Babylon East: Performing Dancehall, Roots Reggae, and Rastafari in Japan
DescriptionAn important center of dancehall reggae performance, sound clashes are contests between rival sound systems: groups of emcees, tune selectors, and sound engineers. In World Clash 1999, held in Brooklyn, Mighty Crown, a Japanese sound system and the only non-Jamaican competitor, stunned the international dancehall community by winning the event. In 2002, the Japanese dancer Junko Kudo became the first non-Jamaican to win Jamaica's National Dancehall Queen Contest. High-profile victories such as these affirmed and invigorated Japan's enthusiasm for dancehall reggae. In Babylon East, the anthropologist Marvin D. Sterling traces the history of the Japanese embrace of dancehall reggae and other elements of Jamaican culture, including Rastafari, roots reggae, and dub music.
Sterling provides a nuanced ethnographic analysis of the ways that many Japanese involved in reggae as musicians and dancers, and those deeply engaged with Rastafari as a spiritual practice, seek to reimagine their lives through Jamaican culture. He considers Japanese performances and representations of Jamaican culture in clubs, competitions, and festivals; on websites; and in song lyrics, music videos, reggae magazines, travel writing, and fiction. He illuminates issues of race, ethnicity, gender, sexuality, and class as he discusses topics ranging from the cultural capital that Japanese dancehall artists amass by immersing themselves in dancehall culture in Jamaica, New York, and England, to the use of Rastafari as a means of critiquing class difference, consumerism, and the colonial pasts of the West and Japan. Encompassing the reactions of Jamaica's artists to Japanese appropriations of Jamaican culture, as well as the relative positions of Jamaica and Japan in the world economy, Babylon East is a rare ethnographic account of Afro-Asian cultural exchange and global discourses of blackness beyond the African diaspora.
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About the Author
Marvin D. Sterling is Assistant Professor of Anthropology at Indiana University.
"The globalization of Jamaican culture has inspired Rastafari devotees and reggae/dancehall fans worldwide to claim hybridized identities, as evidenced in the unexpected emergence of a 'Jamaican' subculture in Japan. Babylon East is a rich, energetically written ethnography that lucidly articulates the contradictory ways in which exoticized cultural difference is voraciously consumed in a nation that is decidedly ambivalent about accepting the physical presence of the racialized 'other.' Deploying the Rastafari trope of Babylon as the biblical beast of Euro-American imperialism, Marvin D. Sterling judiciously destabilizes East/West binary constructs, authoritatively delineating the complexity of the Japanese performance of Jamaican identity."--Carolyn Cooper, University of the West Indies, Mona, Jamaica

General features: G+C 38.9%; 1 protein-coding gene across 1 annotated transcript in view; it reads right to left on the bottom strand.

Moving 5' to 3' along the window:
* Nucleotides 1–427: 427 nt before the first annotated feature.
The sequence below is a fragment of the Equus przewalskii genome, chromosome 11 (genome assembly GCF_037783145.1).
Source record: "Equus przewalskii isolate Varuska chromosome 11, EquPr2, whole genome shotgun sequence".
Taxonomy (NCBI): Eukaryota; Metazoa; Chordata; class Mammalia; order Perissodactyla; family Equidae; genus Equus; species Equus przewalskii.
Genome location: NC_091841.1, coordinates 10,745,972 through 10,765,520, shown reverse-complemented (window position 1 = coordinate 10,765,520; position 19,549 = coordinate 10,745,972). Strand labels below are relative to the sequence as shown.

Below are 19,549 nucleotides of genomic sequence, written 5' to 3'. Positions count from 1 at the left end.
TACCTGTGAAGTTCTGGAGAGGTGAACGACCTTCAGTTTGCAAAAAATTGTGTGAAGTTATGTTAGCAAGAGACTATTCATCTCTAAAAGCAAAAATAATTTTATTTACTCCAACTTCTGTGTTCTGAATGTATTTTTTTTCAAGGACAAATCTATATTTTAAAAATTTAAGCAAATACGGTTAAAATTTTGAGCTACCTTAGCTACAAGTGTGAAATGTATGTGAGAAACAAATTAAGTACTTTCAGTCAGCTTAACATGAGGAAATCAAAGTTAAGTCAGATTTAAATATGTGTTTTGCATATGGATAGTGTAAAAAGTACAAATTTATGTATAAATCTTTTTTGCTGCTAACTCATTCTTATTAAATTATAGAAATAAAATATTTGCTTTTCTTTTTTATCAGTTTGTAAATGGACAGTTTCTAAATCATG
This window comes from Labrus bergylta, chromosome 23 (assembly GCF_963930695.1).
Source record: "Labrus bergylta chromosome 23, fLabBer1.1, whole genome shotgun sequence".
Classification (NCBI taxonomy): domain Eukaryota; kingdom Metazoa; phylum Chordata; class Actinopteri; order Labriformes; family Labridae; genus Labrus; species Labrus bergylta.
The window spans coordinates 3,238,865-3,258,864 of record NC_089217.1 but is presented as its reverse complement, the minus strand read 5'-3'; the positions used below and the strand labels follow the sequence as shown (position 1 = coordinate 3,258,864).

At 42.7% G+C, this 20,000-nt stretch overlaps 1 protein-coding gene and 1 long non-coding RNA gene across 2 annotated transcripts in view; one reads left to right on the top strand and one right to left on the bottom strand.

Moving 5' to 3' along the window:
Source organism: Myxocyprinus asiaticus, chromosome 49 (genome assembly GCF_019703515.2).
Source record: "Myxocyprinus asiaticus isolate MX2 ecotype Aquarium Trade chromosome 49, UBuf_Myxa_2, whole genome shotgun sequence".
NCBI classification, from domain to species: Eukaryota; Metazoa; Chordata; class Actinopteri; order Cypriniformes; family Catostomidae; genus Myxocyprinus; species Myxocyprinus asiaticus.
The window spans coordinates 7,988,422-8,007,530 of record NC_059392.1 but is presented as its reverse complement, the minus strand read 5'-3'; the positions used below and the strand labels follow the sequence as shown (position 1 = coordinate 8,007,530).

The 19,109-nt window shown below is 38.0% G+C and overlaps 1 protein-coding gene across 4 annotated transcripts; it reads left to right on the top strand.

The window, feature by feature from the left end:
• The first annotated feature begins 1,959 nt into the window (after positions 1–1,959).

"Babylon East is an important work in a growing portfolio of interdisciplinary music related research and amid the growing attention to music in ex-musical disciplines such as anthropology, sociology, psychology and even geography. It shows the power of music to transcend borders and societies, concepts of local, global and hybrid, and to facilitate the performance of social identity."--Moshe Morad "Ethnic and Racial Studies"
"[Sterling's] ethnography is written with an elegant but straightforward fluidity, meaning it is accessible to not only Japanese and cultural studies specialists, but also to undergraduates and other interested readerships. Sterling brings together vivid descriptions and sophisticated thinking about music, language, performance, gendered politics and sexuality in an 'embodied practice' that functions effectively to form alternative identities for the Japanese reggae practitioners."--Carolyn S. Stevens "Journal of Asian Studies"
"[T]his book provides a wealth of ethnographic data gathered over ten years, situated in three overlapping genres of Jamaican cultural performance. Its skillful inclusion of social theory will help the most casual reader understand Japan's incorporation of the foreign far beyond the overly simple "take the best and leave the rest." Scholars, graduate and undergraduate students will find also great value in this text."--Debra J. Occhi "Pacific Affairs"
"Adroit and ingenious, Babylon East is an essential resource for scholars interested in the internationalization of the Rastafari, in cultural globalization, and in Africana studies."
--Darren J. N. Middleton "Religious Studies Review"
"Sterling writes in a style that makes his discussions accessible to non-experts. Babylon East makes useful and complex contributions to a number of discourses, including: work on popular music, globalization, gender, and race in contemporary Japan; work on Jamaican reggae and dancehall; and broader considerations of Blackness, race, and culture beyond the Black Atlantic, in Afro-Asia. . . . His work should inspire readers to learn more about performance and identity formation in Japan, the truly global spread of Jamaican culture, and other Afro-Asian articulations, performances, and identities."--James E. Roberson "Journal of the Royal Anthropological Institute"
"What happens when Jamaican Rasta and the musical and cultural styles affiliated with it, from roots reggae to dancehall, are taken out of the white-black binary and the Euro-Caribbean matrix? This is the question taken up by Marvin D. Sterling in Babylon East. Sterling spent more than ten years investigating Japanese involvement with Jamaican musical traditions, and his book testifies to the limitations of cross-cultural appropriation even in a globalized cultural scene."--J. Gabriel Boylan "Bookforum"